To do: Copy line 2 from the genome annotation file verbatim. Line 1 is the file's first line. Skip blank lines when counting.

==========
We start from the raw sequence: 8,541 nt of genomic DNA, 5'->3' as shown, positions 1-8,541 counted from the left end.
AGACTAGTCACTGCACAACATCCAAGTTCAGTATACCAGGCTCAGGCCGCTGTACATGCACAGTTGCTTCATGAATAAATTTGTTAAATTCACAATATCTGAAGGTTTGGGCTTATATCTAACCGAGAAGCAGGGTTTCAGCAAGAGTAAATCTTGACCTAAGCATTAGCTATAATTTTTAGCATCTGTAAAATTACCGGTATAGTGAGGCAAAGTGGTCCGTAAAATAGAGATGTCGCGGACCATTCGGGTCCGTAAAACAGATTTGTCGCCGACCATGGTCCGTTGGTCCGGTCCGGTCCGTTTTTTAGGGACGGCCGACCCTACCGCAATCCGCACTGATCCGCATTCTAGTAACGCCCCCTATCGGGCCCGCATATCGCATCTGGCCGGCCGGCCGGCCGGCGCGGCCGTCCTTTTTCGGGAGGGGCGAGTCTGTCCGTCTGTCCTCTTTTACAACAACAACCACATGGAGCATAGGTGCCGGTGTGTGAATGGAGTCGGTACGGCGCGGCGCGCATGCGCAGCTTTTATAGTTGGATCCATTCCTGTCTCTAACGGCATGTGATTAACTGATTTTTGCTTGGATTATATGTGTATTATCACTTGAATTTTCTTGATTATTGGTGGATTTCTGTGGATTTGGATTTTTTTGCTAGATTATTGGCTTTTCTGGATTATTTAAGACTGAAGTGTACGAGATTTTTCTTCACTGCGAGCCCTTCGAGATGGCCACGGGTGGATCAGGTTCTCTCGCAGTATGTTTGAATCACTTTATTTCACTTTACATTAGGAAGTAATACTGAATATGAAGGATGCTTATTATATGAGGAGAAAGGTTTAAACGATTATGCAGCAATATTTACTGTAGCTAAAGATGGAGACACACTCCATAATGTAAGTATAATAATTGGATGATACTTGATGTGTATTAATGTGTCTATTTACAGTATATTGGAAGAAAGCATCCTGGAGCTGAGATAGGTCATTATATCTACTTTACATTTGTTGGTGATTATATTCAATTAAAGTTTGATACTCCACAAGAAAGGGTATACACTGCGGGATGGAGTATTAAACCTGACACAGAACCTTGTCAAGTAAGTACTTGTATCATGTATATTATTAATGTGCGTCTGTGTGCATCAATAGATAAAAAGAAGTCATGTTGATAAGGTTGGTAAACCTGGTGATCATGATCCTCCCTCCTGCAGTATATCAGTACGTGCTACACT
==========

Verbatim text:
AGACTAGTCACTGCACAACATCCAAGTTCAGTATACCAGGCTCAGGCCGCTGTACATGCACAGTTGCTTCATGAATAAATTTGTTAAATTCACAATATCTGAAGGTTTGGGCTTATATCTAACCGAGAAGCAGGGTTTCAGCAAGAGTAAATCTTGACCTAAGCATTAGCTATAATTTTTAGCATCTGTAAAATTACCGGTATAGTGAGGCAAAGTGGTCCGTAAAATAGAGATGTCGCGGACCATTCGGGTCCGTAAAACAGATTTGTCGCCGACCATGGTCCGTTGGTCCGGTCCGGTCCGTTTTTTAGGGACGGCCGACCCTACCGCAATCCGCACTGATCCGCATTCTAGTAACGCCCCCTATCGGGCCCGCATATCGCATCTGGCCGGCCGGCCGGCCGGCGCGGCCGTCCTTTTTCGGGAGGGGCGAGTCTGTCCGTCTGTCCTCTTTTACAACAACAACCACATGGAGCATAGGTGCCGGTGTGTGAATGGAGTCGGTACGGCGCGGCGCGCATGCGCAGCTTTTATAGTTGGATCCATTCCTGTCTCTAACGGCATGTGATTAACTGATTTTTGCTTGGATTATATGTGTATTATCACTTGAATTTTCTTGATTATTGGTGGATTTCTGTGGATTTGGATTTTTTTGCTAGATTATTGGCTTTTCTGGATTATTTAAGACTGAAGTGTACGAGATTTTTCTTCACTGCGAGCCCTTCGAGATGGCCACGGGTGGATCAGGTTCTCTCGCAGTATGTTTGAATCACTTTATTTCACTTTACATTAGGAAGTAATACTGAATATGAAGGATGCTTATTATATGAGGAGAAAGGTTTAAACGATTATGCAGCAATATTTACTGTAGCTAAAGATGGAGACACACTCCATAATGTAAGTATAATAATTGGATGATACTTGATGTGTATTAATGTGTCTATTTACAGTATATTGGAAGAAAGCATCCTGGAGCTGAGATAGGTCATTATATCTACTTTACATTTGTTGGTGATTATATTCAATTAAAGTTTGATACTCCACAAGAAAGGGTATACACTGCGGGATGGAGTATTAAACCTGACACAGAACCTTGTCAAGTAAGTACTTGTATCATGTATATTATTAATGTGCGTCTGTGTGCATCAATAGATAAAAAGAAGTCATGTTGATAAGGTTGGTAAACCTGGTGATCATGATCCTCCCTCCTGCAGTATATCAGTACGTGCTACACT